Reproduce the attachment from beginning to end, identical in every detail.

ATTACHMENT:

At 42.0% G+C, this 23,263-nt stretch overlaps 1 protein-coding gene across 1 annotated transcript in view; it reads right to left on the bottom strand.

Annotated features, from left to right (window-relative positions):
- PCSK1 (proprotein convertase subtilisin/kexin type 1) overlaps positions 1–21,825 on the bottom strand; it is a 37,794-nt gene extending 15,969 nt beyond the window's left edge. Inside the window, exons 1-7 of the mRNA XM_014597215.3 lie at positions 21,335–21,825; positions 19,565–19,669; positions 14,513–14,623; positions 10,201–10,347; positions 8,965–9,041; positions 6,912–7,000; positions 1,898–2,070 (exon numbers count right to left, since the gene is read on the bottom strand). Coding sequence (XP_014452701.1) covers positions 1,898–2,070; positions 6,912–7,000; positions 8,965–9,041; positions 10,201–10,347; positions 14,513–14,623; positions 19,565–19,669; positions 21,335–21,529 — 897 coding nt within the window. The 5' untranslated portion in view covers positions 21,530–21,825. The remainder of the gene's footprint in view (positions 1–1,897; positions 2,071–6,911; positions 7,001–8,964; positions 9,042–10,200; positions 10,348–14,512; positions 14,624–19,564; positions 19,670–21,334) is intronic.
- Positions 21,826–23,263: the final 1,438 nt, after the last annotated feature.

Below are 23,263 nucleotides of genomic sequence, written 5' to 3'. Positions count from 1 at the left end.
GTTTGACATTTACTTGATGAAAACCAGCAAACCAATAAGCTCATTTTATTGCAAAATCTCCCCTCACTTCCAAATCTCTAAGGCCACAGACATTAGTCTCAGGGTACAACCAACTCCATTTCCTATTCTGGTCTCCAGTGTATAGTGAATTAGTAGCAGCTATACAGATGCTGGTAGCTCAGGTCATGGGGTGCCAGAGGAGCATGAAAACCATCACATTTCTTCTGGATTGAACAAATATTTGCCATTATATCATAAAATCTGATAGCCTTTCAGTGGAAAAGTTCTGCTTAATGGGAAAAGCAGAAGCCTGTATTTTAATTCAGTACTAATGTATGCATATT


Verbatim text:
At 42.0% G+C, this 23,263-nt stretch overlaps 1 protein-coding gene across 1 annotated transcript in view; it reads right to left on the bottom strand.

Annotated features, from left to right (window-relative positions):
- PCSK1 (proprotein convertase subtilisin/kexin type 1) overlaps positions 1–21,825 on the bottom strand; it is a 37,794-nt gene extending 15,969 nt beyond the window's left edge. Inside the window, exons 1-7 of the mRNA XM_014597215.3 lie at positions 21,335–21,825; positions 19,565–19,669; positions 14,513–14,623; positions 10,201–10,347; positions 8,965–9,041; positions 6,912–7,000; positions 1,898–2,070 (exon numbers count right to left, since the gene is read on the bottom strand). Coding sequence (XP_014452701.1) covers positions 1,898–2,070; positions 6,912–7,000; positions 8,965–9,041; positions 10,201–10,347; positions 14,513–14,623; positions 19,565–19,669; positions 21,335–21,529 — 897 coding nt within the window. The 5' untranslated portion in view covers positions 21,530–21,825. The remainder of the gene's footprint in view (positions 1–1,897; positions 2,071–6,911; positions 7,001–8,964; positions 9,042–10,200; positions 10,348–14,512; positions 14,624–19,564; positions 19,670–21,334) is intronic.
- Positions 21,826–23,263: the final 1,438 nt, after the last annotated feature.

Below are 23,263 nucleotides of genomic sequence, written 5' to 3'. Positions count from 1 at the left end.
GTTTGACATTTACTTGATGAAAACCAGCAAACCAATAAGCTCATTTTATTGCAAAATCTCCCCTCACTTCCAAATCTCTAAGGCCACAGACATTAGTCTCAGGGTACAACCAACTCCATTTCCTATTCTGGTCTCCAGTGTATAGTGAATTAGTAGCAGCTATACAGATGCTGGTAGCTCAGGTCATGGGGTGCCAGAGGAGCATGAAAACCATCACATTTCTTCTGGATTGAACAAATATTTGCCATTATATCATAAAATCTGATAGCCTTTCAGTGGAAAAGTTCTGCTTAATGGGAAAAGCAGAAGCCTGTATTTTAATTCAGTACTAATGTATGCATATT